Northrop Grumman’s Minotaur I rocket placed a National Reconnaissance Office (NRO) payload into orbit in a launch from NASA’s Wallops Flight Facility on June 15.
The rocked carried three classified national security payloads designed, built, and operated by the NRO to support its overhead reconnaissance mission.
NROL-111 is NRO’s final scheduled launch for 2021. In 2022, NRO is scheduled to start the year with two launches from New Zealand in January and February, NROL-162 and NROL-199. Also in February, NROL-87 is scheduled to launch from Vandenberg Space Force Base. Three additional NRO missions are planned for later in 2022.
“NRO is the best in the world at delivering space-based intelligence, surveillance, and reconnaissance to more than 500,000 government users working together to keep America safe,” said NRO director Dr. Christopher Scolese. “NROL-111 is the 16th payload we put on orbit in 18 months to advance our mission of providing critical information to every member of the Intelligence Community, two dozen domestic agencies, our nation’s military, lawmakers, and decision makers.”
The Minotaur I is a four-staged solid fuel space launch vehicle, featuring two decommissioned Minuteman rocket motors, Northrop Grumman-manufactured Orion 50XL and Orion 38 solid rocket motors, and the company’s avionics. The vehicle is capable of launching payloads of up to 1,278 pounds (or 580 kilograms) into low Earth orbit.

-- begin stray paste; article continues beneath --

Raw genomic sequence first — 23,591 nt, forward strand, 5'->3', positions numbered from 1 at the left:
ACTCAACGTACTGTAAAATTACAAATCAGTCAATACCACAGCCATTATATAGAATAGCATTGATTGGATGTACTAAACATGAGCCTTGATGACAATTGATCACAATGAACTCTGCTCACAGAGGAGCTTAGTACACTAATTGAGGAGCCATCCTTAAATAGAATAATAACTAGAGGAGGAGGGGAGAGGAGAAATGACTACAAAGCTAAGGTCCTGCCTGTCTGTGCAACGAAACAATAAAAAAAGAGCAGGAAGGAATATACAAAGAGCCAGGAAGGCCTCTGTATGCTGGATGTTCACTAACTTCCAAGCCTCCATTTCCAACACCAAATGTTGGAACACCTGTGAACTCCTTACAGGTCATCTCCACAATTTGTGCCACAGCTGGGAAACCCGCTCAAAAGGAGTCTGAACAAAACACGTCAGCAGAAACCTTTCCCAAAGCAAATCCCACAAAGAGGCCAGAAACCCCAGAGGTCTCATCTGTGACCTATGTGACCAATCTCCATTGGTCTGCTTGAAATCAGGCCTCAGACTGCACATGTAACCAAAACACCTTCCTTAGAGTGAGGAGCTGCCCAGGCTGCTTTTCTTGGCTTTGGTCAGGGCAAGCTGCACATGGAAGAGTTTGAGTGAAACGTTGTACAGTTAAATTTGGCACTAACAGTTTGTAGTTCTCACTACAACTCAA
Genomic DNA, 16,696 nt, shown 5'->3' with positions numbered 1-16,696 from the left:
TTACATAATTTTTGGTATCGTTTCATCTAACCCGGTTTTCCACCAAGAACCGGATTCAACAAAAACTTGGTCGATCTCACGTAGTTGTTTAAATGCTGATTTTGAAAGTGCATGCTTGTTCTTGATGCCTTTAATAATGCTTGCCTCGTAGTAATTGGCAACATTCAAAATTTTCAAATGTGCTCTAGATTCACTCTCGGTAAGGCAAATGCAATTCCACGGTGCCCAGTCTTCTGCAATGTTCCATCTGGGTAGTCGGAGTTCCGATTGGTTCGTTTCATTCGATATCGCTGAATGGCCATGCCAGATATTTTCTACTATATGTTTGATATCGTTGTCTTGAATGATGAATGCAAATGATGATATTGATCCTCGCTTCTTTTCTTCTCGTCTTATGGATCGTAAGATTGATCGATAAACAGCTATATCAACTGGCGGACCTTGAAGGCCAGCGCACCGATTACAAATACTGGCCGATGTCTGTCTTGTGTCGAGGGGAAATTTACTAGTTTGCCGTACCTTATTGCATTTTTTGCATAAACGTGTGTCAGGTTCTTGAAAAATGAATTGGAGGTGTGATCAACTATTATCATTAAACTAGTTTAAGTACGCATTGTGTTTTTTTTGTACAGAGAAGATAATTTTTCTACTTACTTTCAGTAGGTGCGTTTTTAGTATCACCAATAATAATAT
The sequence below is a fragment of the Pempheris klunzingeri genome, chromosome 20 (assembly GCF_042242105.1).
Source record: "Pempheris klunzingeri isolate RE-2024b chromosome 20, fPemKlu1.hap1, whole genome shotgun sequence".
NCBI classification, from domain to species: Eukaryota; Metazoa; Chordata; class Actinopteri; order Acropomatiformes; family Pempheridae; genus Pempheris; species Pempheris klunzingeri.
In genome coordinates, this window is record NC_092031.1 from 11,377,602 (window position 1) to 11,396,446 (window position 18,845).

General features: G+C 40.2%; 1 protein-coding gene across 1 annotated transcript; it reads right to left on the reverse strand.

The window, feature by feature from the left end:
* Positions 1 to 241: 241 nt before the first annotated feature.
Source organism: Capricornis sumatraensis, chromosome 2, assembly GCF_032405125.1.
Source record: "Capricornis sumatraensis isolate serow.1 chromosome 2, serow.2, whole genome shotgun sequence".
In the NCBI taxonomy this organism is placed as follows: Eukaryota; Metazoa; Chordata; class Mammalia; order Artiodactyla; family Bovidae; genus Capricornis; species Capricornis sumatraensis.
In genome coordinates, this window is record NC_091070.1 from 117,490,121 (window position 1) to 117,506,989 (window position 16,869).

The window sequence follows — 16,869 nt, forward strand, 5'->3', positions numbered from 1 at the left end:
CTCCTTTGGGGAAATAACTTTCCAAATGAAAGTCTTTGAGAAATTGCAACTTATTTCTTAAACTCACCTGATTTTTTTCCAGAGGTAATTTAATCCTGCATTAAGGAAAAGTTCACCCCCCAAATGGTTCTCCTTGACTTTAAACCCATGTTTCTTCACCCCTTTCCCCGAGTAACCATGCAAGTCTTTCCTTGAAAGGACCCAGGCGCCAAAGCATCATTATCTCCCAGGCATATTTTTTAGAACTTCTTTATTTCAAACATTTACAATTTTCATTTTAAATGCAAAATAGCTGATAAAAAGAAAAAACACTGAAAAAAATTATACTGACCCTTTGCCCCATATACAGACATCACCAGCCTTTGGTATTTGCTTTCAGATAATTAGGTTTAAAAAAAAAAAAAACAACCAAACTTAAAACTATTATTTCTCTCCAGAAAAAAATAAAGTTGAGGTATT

“This was our second launch of a Minotaur rocket for the NRO from Wallops in the past 12 months,” said Rich Straka, vice president, launch vehicles, Northrop Grumman. “Northrop Grumman is able to repurpose retired Peacekeeper and Minuteman propulsion, integrating them with company built solid rocket motors along with new subsystems for our Minotaur family of launch vehicles, allowing us to provide reliable, cost-effective and responsive access to space for our customers.”
The NROL-111 launch was the 12th Minotaur I flight and 6th from NASA’s Wallops Flight Facility. The Minotaur family of launch vehicles is comprised of multiple configurations, tailored to meet unique mission requirements. The Minotaur fleet has now completed 28 missions from ranges in Alaska, California, Florida and Virginia. Minotaur rockets are manufactured at facilities in Chandler, Arizona; Vandenberg, California; and Clearfield and Magna, Utah.
The vehicle used to launch the NROL-111 mission was procured under the OSP-3 contract administered by the US Space Force Space and Missile Systems Center’s Launch Enterprise Small Launch and Targets Division at Kirtland Air Force Base in New Mexico.